Convicted for Setting Fire to a French Bank, the Russian Performance Artists Pyotr Pavlensky and Oksana Shalygina Are Unrepentant
The Russian artists Pyotr Pavlensky and Oksana Shalygina were sentenced yesterday, January 10, in Paris for setting fire to the Bank of France. The now estranged duo called the symbolic act a performance piece aimed at bankers. Shalygina told artnet News that their action in October 2017 anticipated the ongoing gilets jaunes demonstrations in Paris and across France.
Their action, which they called Lighting, saw Shalygina and Pavlensky set alight two windows of the bank’s central branch on the Place de la Bastille, the birthplace of the French Revolution. At the time Pavlensky said the artistic message was a protest at the bankers who had taken “the place of the monarchs.”
The artists were charged with dangerous destruction of property and faced up to ten years in prison. Yesterday, January 10, the court gave Shalygina a 16-month suspended sentence, and five months imprisonment with penalty adjustment, which is to say that she does not have to go to prison immediately to serve her sentence.
The judge issued Pavlensky a two-year suspended sentence and one year of jail time. However, as he already served 11 months in pretrial detention because he was deemed a flight risk, he will not spend further time behind bars. He was also able to walk free after the trial.
In addition, the pair must pay a fine of €21,678 (around $25,000) in damages to the Bank of France, a penalty Shalygina told artnet News they do not intend to pay.
— Capucine Henry (@capucinema) October 16, 2017
Speaking to artnet News through a translator after the verdict was handed down, Shalygina said that the trial “was very tense,” but that she is doing “fine.”
At the trial, a blind man appeared as a witness to speak in defence of the artistic value of their act. He spoke about light and darkness as poetic symbols, Shalygina explained. She added that the defence was a formality, and that the main interaction at the trial was “a clash between political art and the power.” For her, the reaction of the state to a provocative artistic action is “a symptom for the diagnosis of society.”
Anticipating the Yellow Vest Protests
France is braced for more civil unrest as yellow vest (or “gilets jaunes”) activists prepare for “Act 9” this Saturday, continuing an eight-week series of protests against the state that have at times turned violent.
Asked about the ongoing demonstrations, Shalygina said: “The manifestations of the gilets jaunes confirmed our statement. Everything was different in the moment when we were performing our action,” she explained. “At the time, it was a look into the future, an anticipation. The action was visionary because it was predicting the future, to an extent, predicting this revolution. What we were discussing a year ago is happening now in France.”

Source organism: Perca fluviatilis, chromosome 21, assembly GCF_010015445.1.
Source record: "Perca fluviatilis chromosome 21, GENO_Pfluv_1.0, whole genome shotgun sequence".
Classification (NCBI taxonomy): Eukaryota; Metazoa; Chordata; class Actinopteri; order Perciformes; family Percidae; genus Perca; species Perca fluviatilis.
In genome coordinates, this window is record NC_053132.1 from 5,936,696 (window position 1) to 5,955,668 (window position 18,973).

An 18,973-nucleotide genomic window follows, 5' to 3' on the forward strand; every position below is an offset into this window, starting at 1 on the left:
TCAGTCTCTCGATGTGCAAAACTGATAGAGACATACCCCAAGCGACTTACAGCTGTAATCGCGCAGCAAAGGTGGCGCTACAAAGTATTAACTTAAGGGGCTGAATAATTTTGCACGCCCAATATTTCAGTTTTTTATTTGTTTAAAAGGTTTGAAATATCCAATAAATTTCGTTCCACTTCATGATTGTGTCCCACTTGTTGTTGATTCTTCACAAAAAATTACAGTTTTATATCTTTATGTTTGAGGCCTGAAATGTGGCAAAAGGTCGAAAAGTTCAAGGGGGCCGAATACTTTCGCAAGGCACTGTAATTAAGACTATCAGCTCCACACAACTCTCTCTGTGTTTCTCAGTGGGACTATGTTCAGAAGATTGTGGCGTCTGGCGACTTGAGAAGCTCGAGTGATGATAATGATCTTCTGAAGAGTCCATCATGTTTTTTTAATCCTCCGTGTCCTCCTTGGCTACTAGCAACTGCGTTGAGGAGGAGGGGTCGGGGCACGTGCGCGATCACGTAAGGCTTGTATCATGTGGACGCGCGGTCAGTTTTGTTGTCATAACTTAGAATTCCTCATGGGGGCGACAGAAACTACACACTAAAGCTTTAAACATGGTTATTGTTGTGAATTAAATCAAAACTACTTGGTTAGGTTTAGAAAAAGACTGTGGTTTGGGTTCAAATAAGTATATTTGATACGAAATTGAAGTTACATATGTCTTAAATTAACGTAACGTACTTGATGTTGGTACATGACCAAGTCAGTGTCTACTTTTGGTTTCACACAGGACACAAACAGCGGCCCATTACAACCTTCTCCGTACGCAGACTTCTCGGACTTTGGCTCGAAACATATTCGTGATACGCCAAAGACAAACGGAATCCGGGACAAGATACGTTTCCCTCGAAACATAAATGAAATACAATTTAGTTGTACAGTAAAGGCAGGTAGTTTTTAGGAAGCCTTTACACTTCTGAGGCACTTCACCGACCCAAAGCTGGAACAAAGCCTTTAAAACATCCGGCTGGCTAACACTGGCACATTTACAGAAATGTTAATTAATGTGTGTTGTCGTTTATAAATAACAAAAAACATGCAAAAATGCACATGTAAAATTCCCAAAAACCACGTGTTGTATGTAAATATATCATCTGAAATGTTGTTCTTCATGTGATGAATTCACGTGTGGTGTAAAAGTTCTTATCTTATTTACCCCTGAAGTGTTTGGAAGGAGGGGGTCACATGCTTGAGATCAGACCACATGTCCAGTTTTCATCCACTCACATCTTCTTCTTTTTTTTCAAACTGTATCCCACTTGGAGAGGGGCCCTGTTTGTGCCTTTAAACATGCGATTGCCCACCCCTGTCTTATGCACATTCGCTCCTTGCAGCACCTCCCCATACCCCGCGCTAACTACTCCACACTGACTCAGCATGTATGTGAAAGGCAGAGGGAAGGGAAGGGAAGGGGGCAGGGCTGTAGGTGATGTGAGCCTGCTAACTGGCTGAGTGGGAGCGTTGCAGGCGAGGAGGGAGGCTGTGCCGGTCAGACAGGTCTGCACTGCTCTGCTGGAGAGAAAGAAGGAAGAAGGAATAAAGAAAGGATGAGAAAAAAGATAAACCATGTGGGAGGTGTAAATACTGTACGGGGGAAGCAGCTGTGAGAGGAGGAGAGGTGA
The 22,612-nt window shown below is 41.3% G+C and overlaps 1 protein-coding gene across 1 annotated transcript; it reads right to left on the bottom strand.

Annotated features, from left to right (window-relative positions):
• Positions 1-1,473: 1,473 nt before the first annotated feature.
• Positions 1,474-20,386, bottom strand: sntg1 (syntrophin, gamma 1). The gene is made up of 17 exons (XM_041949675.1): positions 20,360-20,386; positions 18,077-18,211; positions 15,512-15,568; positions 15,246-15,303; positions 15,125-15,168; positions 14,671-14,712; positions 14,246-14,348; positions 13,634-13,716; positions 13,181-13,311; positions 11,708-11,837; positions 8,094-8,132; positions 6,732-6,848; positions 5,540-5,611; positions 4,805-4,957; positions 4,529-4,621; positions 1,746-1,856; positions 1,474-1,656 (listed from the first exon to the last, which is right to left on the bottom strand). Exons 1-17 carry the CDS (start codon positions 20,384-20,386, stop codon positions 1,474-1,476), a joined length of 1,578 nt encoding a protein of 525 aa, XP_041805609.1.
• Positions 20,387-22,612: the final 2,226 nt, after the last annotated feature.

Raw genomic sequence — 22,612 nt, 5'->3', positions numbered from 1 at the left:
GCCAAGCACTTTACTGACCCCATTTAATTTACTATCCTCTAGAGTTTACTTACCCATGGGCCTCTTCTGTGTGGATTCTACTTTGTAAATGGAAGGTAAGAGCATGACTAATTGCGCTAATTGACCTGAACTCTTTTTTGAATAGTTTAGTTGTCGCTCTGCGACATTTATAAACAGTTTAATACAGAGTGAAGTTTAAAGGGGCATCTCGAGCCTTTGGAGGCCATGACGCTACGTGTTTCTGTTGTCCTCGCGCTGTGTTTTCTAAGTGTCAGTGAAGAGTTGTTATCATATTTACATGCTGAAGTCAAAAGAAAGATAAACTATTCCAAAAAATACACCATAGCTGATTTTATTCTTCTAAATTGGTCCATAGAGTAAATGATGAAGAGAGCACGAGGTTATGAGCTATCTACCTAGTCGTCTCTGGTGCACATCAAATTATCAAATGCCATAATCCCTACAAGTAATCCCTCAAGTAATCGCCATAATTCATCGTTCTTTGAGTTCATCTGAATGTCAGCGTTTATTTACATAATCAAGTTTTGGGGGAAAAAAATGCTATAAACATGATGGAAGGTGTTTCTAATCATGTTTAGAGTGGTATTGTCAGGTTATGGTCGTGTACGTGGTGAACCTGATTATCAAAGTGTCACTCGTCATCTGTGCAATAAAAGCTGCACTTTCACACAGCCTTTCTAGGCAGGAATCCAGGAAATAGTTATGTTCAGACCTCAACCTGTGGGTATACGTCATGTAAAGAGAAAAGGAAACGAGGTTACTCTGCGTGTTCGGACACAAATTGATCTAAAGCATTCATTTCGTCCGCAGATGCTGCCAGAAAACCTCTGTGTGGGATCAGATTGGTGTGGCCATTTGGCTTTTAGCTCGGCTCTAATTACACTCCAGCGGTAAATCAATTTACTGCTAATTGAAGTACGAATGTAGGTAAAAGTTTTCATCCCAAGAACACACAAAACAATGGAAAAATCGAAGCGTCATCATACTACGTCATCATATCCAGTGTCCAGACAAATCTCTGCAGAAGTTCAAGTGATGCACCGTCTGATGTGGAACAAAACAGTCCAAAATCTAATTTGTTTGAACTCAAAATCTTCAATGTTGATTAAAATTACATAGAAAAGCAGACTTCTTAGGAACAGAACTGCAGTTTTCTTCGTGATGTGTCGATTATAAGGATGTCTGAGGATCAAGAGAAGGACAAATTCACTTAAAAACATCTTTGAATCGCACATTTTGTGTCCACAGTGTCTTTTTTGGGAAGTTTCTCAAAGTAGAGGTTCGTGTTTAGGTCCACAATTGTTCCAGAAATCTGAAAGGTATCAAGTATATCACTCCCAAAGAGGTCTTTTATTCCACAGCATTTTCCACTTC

Indeed, French banks have been a target of the more recent protests. A faction of yellow vests set a fire at the gates of a Bank of France branch in Rouen shortly after Christmas. There have also been reports that the protesters are planning to empty their bank accounts this weekend in order to put pressure on the institutions.“Our symbolic gesture was confirmed and continued in the actual struggle and the actual rebellion,” Shalygina said, adding, “I hope that it’s just the beginning.”
The yellow vest protesters have won some concessions from the French government. However, Shalygina said the most important result has been “the rising of the political consciousness of people, who are starting to see themselves as political subjects who can make change. When people feel like they are in charge of their country, they take responsibility for their country, unlike slaves of the state.”
Shalygina said she could not speak to Pavlensky’s feelings about the verdict as they are no longer in a relationship. The former couple fled Russia in January 2017 with their two children and were granted political asylum in France five months later.
They headed for France after Pavlensky was charged by the Russian government with the sexual assault of an actress, Anastasia Slonina, charges he denies, calling them a fabrication. This is not the first time one of Pavlensky’s provocative performances has left him on the wrong side of the law. The action at the Bank of France mirrored another incident when he set fire to the doors of the former Lubyanka Prison, now the headquarters of Russia’s Federal Security Service, in 2016 (he spent six months in pretrial detention and was fined around $8,000). Previous performances have seen him nail his scrotum to the pavement of Red Square. He also sewed his lips together in protest of the jailing members of the protest group Pussy Riot.